Wild night in Innsbruck

YOG: First Olympic hockey skills challenge goes down to the wire


The most skilled players on the podium: Attila Kovacs (HUN, 2nd), Augusts Valdis Vasilonkos (LAT, 1st) and Seiya Furukawa (JPN, 3rd). Photo: Oliver Lerch / GEPA pictures

INNSBRUCK – In a riveting contest that was not decided until the final heats, Latvia’s Augusts Valdis Vasilonoks and Julie Zwarthoed of the Netherlands won the first hockey skills challenge competition ever to be held as an Olympic medal event. The competition was very close, played out in front of almost 2,000 spectators in Innsbruck, including the IOC’s top brass. Going into the final men’s event, the Puck Control competition, Vasilonoks held a slim two-point lead (18 total points) over Slovenia’s Primoz Cuvan, Japan’s Seiya Furukawa, Callum Burns of New Zealand, and Attila Kovacs of Hungary (16 points each). Vasilonoks was under pressure, needing to perform well enough in the first heat to get the points necessary to hold off his opponents. He beat out Cuvan in the first heat, then in the semi-final he went against Callum Burns, who almost had Vasilonoks beat but slipped on the last obstacle, securing gold for the Latvian. For Vasilonoks, the gold is the first ever that Latvia has won as a nation at a Winter Olympic event. “I didn’t know, wow,” said Vasilonoks. “I’m proud that Latvia finally got it.” In all, Vasilonoks won only one of the six events, firing a slapshot registering 145.2 in the Hardest Shot competition semi-final to help him win the event. He finished second in the Fastest Lap and the Skating Agility events, and third in Shooting Accuracy. The heavily favoured Latvian was upset in his first heat of the Passing Precision event, being outduelled by Furukawa who hit all five targets on nine attempts. But his second place finish in the last event gave him a final total of 21 points, one more than second place Kovacs. Zwarthoed, Vasilonoks’ counterpart in the women’s event, was in an even more tenous position in the last event, sharing the top spot in the rankings with Hungary’s Fanny Gasparics, while Sharnita Crompton (AUS) and Agnese Tartaglione (ITA) were close behind with 15 points, and Great Britain’s Katherine Gale sitting at 14 points prior to the final event. But Tartaglione and Crompton lost the handle on the puck in their opening heats, and Zwarthoed was able to eliminate Gasparics with a clean run through the course to help cement her lead. She faced Gale in the final round and won by nearly a tenth of a second. The best women in the Skills Challenge: Fanni Gasparics (HUN, 2nd), Julie Zwarthoed (NED, 1st) and Sharnita Crompton (AUS, 3rd). Photo: Oliver Lerch / GEPA pictures “The last heat, I knew I had to do it so I just gave it everything,” said Zwarthoed. The competition which began back in July 2011 in the early qualification phase in Vierumäki, Finland, served as an opportunity to give the Olympic experience to hockey players from countries that would not otherwise have a chance to participate in a hockey-related Olympic tournament. “It’s good because all these guys wouldn’t have an opportunity to go to the Olympics, since in hockey its always Canada, USA, Finland, Russia,” said Zwarthoed. “So it’s a nice event for other countries who have players but can’t qualify for the hockey tournaments.” The Hungarian duo of Kovacs and Gasparics in the women’s event each won silver. The bronze medals went to Furukawa in the men’s event and Crompton in the women’s. “I’m going to give my mum a massive hug, I’m speechless,” said Crompton. “I was expecting to have a great time here and learn from this experience, and a medal is just a massive bonus.” All of the participants cheered and hugged each other following the medal ceremony, demonstrating the bond that developed between these competitors through the six months leading up to these Games. “We met in Finland for the first time, but I think we’re gonna be friends for a long time,” said Vasilonoks. “And I definitely want to see this competition in another Olympics, at least just to see how the other guys do (laughs).” For Zwarthoed, who is a hockey fanatic and named her dog after her hero Sidney Crosby, it was an unforgettable moment. “I have no words for it now, it’s tough to describe how I feel,” said Zwarthoed. “We’ve built a friendship between all of us who competed and I’ll never forget this experience.”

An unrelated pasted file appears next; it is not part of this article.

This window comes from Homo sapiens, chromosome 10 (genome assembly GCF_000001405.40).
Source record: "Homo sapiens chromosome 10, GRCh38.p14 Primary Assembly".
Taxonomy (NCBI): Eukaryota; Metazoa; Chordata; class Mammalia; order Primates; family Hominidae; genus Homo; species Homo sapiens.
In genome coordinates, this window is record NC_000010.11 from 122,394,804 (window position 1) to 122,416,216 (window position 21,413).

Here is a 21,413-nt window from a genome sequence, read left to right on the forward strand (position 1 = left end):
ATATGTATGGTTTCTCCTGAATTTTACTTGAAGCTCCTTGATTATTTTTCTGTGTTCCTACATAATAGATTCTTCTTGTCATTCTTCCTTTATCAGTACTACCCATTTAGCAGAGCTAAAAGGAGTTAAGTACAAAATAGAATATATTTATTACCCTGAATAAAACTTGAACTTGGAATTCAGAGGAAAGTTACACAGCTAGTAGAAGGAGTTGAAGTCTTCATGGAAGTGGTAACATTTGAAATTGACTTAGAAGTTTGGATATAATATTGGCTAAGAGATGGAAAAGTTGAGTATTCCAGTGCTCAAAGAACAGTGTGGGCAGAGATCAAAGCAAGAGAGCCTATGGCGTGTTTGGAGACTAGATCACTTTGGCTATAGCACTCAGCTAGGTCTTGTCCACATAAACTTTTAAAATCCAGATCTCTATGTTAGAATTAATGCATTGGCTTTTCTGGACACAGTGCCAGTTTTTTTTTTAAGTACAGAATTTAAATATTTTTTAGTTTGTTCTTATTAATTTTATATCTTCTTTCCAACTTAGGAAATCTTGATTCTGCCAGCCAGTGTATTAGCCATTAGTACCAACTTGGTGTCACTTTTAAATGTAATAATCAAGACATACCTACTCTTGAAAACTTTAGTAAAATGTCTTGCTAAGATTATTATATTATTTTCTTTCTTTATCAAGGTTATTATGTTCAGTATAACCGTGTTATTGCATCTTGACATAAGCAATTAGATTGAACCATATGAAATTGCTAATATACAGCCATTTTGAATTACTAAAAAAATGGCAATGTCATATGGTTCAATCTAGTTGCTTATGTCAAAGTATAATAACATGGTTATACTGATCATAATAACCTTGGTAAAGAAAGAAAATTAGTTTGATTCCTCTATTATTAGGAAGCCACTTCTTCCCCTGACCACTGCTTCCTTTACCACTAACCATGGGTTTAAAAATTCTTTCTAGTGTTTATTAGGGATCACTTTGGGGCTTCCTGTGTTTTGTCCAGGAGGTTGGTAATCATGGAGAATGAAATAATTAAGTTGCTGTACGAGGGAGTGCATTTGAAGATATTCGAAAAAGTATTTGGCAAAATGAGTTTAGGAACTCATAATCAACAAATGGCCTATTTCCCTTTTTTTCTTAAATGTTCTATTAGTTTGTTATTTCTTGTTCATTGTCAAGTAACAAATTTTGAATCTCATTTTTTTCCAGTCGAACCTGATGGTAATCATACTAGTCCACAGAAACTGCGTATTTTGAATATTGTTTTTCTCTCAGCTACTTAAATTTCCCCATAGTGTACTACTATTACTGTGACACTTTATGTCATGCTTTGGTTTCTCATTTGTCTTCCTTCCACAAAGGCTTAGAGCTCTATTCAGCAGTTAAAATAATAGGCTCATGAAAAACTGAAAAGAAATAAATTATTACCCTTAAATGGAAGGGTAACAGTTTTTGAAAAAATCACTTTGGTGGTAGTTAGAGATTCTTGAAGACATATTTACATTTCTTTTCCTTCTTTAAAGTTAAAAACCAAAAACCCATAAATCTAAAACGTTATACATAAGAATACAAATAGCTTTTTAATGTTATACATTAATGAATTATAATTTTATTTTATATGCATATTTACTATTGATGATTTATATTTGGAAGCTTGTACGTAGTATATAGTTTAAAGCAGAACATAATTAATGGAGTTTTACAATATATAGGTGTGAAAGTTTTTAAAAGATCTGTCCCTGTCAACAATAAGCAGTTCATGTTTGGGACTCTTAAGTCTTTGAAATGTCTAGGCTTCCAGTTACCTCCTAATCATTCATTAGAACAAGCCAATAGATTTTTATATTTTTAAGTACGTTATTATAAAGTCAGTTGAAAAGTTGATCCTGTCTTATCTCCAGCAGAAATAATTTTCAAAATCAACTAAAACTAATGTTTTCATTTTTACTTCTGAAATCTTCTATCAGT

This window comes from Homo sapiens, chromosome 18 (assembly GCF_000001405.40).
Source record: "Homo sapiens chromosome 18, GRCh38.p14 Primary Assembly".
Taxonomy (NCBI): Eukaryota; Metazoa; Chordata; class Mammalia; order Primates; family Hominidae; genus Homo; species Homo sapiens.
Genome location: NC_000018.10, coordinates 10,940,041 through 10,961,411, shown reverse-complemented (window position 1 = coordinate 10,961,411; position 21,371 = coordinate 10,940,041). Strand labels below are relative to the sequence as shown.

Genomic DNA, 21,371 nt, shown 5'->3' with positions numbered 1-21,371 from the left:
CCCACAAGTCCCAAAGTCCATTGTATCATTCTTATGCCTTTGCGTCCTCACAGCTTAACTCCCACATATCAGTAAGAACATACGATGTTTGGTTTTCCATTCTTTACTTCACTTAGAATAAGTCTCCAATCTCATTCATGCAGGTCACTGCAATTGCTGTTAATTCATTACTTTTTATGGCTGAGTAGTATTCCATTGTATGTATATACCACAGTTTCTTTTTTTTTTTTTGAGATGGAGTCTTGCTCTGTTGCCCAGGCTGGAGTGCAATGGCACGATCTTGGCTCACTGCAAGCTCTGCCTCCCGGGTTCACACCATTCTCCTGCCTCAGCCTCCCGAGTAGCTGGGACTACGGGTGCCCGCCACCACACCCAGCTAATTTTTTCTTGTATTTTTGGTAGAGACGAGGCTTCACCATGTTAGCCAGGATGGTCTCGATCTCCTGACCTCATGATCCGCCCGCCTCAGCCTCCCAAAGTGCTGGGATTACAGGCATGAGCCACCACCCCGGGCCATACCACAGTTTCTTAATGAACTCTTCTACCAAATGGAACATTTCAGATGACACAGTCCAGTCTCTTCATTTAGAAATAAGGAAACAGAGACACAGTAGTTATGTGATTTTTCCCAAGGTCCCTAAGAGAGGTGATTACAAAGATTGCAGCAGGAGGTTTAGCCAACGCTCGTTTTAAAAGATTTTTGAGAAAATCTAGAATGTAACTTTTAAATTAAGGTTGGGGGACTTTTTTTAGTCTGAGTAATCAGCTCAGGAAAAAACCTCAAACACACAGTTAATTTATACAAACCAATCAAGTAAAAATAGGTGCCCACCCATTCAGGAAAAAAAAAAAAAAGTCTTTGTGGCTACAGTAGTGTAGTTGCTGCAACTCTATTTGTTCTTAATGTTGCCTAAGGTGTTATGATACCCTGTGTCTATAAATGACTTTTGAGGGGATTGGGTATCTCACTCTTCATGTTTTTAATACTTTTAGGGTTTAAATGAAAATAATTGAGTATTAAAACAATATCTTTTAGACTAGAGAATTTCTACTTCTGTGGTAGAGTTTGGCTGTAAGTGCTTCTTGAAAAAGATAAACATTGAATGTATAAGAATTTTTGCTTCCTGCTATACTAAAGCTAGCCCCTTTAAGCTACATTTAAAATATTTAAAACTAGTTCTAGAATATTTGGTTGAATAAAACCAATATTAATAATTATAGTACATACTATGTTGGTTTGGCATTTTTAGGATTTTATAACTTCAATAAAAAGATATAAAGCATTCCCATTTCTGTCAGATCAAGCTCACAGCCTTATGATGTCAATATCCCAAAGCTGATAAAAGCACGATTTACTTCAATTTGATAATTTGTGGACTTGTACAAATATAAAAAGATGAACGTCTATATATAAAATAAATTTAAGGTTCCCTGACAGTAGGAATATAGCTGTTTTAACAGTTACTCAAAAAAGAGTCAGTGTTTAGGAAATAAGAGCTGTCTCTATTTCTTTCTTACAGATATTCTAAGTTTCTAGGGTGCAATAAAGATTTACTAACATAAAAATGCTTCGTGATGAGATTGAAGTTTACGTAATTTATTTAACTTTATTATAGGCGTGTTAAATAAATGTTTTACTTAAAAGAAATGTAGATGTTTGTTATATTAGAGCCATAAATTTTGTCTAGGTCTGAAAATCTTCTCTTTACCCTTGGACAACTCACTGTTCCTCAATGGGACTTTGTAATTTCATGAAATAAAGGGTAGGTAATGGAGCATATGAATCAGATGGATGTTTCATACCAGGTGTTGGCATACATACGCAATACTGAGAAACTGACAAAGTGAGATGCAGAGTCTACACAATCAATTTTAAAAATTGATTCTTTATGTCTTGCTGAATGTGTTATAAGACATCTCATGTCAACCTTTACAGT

Click here to see video interviews with the medal winners.

Click here for more photos from the Skills Challenge.

Click here for the final men's ranking.

Click here for the final women's ranking. ADAM STEISS
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